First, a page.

To circle back to pinball, my love of pins started when I was maybe 5 or 6 and would try to find pins with leftover credits on them. I remember the alley had Spirit of 76 at one point, don’t remember the other titles though.

    #14 51 days ago
    Quoted from DaWezl:

    Norm Duke and Walter Ray Williams III in a pro-am—b

    Norm Duke is one of my favorites. Always positive and cheerful, unlike PDW.
    I think Norm was influenced by Mark Roth. He has a similar style.

    #15 51 days ago
    Quoted from Cash_Riprock:

    (then got the Earl Anthony Gyroscope ball…I think it was called)

    Yup. The Ebonite Gyro.
    I was one of the first guys at the lanes to get an AMF Angle. It was the first polyurethane bowling ball. Costed a lusty $65 at the time, which was crazy money for a bowling ball.

    #16 51 days ago
    Quoted from DaWezl:

    Aw sad news indeed.
    Whenever I think of Mark Roth, I think of myself as a clueless kid who preferred Earl Anthony to Mark. My dad took me to see the pro qualifying rounds at the local bowling alley, and Earl hid in a room away from everyone—I got his autograph at the end of the day but he only begrudgingly signed for me and the 2-3 other kids that were there. Meanwhile earlier in the day I was sitting next to my dad (probably loudly) commenting that Mark didn’t seem to really be bowling well at this tourney. My dad elbowed me to point out that Mark was sitting maybe 6 feet away. Shameless child that I was at the time, I marched up to him and asked for an autograph. He was so kind and gracious about it! Such a class act all the way!

    Speaking of Bradley Bowl, and local, Hartford bowling alleys......anyone remember Bloomfield Bowling Alley? Spent my youth watching the slot car races and scouring all the coin return cups from the pay phones and vending machines while my parents bowled. Can't remember any pins there?

    #17 51 days ago

    I remember watching bowling with my dad. Fond memories. Took up bowling as well (dad had already bowled for years). I still go once in a while with son.

    Mark was great to watch and sounds like he was a nice dude to boot!

    #18 51 days ago

    Wasn’t he the first guy to soak a bowling ball? RIP Mark

    #19 51 days ago

    I used to bowl on Saturday morning when I was a kid and always went home and watched the PBA tour on ABC. He was my favorite bowler by far. I always tried to chuck the ball as hard as I could because of him. He seemed like a good dude. May he Rest In Peace

    #20 51 days ago
    Quoted from Drain1:

    anyone remember Bloomfield Bowling Alley?

    One time when I was up at Bradley for the PBA event, I went looking for another place where I could roll a few games.
    I had a friend along, and we found Bloomfield Bowl.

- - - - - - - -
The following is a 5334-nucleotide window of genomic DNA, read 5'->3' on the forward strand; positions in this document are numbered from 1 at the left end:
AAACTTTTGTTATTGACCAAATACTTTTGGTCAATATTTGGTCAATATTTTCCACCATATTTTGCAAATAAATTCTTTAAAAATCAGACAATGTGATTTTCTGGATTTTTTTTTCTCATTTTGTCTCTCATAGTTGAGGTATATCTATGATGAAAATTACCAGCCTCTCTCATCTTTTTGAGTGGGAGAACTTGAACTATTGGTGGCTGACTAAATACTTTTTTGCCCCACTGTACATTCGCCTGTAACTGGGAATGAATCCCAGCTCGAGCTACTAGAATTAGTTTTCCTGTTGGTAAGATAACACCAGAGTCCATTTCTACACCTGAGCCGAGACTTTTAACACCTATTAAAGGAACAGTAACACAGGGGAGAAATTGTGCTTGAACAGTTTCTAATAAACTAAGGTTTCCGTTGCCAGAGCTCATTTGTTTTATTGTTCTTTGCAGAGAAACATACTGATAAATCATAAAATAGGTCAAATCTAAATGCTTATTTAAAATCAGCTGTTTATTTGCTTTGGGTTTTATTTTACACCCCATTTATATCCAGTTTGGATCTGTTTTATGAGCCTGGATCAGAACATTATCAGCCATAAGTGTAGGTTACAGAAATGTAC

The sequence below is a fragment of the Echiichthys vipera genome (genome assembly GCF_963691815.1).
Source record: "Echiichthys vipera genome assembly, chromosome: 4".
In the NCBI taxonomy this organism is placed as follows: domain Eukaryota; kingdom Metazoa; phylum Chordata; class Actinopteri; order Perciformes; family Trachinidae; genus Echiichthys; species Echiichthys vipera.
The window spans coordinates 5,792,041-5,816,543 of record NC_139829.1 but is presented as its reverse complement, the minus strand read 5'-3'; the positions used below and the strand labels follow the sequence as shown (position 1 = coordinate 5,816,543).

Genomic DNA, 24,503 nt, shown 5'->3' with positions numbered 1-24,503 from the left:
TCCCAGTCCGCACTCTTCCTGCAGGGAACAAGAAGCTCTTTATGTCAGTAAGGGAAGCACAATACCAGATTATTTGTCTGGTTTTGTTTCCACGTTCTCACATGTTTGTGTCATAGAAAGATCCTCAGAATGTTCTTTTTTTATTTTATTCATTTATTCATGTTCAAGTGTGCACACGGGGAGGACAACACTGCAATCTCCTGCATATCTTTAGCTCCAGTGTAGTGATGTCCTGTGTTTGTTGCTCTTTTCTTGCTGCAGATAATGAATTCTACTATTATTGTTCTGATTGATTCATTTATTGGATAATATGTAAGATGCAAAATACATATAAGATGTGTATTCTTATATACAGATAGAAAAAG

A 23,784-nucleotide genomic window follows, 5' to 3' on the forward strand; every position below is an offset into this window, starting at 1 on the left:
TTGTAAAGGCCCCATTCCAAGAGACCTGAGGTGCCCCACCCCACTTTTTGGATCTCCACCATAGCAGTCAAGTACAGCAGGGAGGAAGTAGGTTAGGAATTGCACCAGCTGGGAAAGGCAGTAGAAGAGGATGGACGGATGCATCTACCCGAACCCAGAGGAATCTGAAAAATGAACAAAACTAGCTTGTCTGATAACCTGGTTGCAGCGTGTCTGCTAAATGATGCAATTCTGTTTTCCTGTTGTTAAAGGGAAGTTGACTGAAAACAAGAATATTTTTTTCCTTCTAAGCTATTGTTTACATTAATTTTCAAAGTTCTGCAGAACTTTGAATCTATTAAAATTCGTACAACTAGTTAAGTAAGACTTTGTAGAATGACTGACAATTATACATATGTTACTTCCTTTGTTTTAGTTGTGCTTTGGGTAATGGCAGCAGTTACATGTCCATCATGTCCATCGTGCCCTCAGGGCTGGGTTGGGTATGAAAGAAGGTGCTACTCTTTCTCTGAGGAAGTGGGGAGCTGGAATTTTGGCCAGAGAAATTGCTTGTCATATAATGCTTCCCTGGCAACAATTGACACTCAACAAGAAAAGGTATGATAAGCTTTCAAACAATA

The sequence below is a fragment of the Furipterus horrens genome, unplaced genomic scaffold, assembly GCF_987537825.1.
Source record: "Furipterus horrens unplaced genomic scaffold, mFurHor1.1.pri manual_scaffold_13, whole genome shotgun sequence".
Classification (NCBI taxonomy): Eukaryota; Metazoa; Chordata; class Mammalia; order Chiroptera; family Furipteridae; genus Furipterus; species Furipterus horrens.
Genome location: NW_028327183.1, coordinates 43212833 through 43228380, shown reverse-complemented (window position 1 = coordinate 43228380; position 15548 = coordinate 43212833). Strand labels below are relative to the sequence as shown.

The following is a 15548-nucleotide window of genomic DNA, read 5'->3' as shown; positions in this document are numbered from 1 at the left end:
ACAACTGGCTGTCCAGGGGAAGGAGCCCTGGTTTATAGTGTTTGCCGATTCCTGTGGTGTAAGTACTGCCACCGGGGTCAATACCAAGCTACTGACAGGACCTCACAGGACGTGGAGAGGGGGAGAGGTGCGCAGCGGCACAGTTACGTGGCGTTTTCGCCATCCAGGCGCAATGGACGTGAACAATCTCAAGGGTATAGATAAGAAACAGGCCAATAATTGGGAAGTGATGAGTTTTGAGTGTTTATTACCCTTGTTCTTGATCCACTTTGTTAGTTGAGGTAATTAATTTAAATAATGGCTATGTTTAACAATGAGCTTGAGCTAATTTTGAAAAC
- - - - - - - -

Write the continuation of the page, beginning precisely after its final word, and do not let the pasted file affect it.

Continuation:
As we were bowling there, I looked to my left, and several lanes down, I noticed a guy who's bowling style was exactly like that of Nelson Burton Jr's. I mentioned it to my friend, and he turned to look as well. At that moment the guy looked to his right, toward us, and I realized that it WAS Nelson Burton Jr! He was with his family, rolling a few lines as well.

    #21 51 days ago
    Quoted from jrpinball:

    Yup. The Ebonite Gyro.
    I was one of the first guys at the lanes to get an AMF Angle. It was the first polyurethane bowling ball. Costed a lusty $65 at the time, which was crazy money for a bowling ball.

    I recently retired my Johnny Petraglia LT-48. It had been used about five times in the last 35 years. Prior to that, a couple of times a week.

    #22 50 days ago
    Quoted from hlaj78:

    Wasn’t he the first guy to soak a bowling ball? RIP Mark

    I don't know, but I don't think he needed any help getting a ball to hook. I know he used to roll those Columbia dark maroon "bleeders" with the yellow dot.

    #23 50 days ago

    Marks thumb/hand I’m sure went through a lot between the amount of games and the way he threw the ball. Here’s a neat clip with my favorite bowling announcer and the late great Roth.

    #24 50 days ago
    Quoted from Bowlingpin:

    Marks thumb/hand I’m sure went through a lot between the amount of games and the way he threw the ball. Here’s a neat clip with my favorite bowling announcer and the late great Roth.

    His hand was not very "hand"some, but it could sure rev up a bowling ball.
    Bo's tips were taped at the late Paramus Bowl, in Paramus, NJ. It was just up the highway from the ABC Sports east coast offices.
    Paramus Bowling (as it was called), was Mark's home bowling center, and many greats bowled there over the years.
    I believe they used to telecast some of the earlier PBA tournaments from there.

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    #25 50 days ago
    Quoted from jrpinball:

    Yup. The Ebonite Gyro.
    I was one of the first guys at the lanes to get an AMF Angle. It was the first polyurethane bowling ball. Costed a lusty $65 at the time, which was crazy money for a bowling ball.

    AMF Angle…was that the ball with the orange stripe going around it?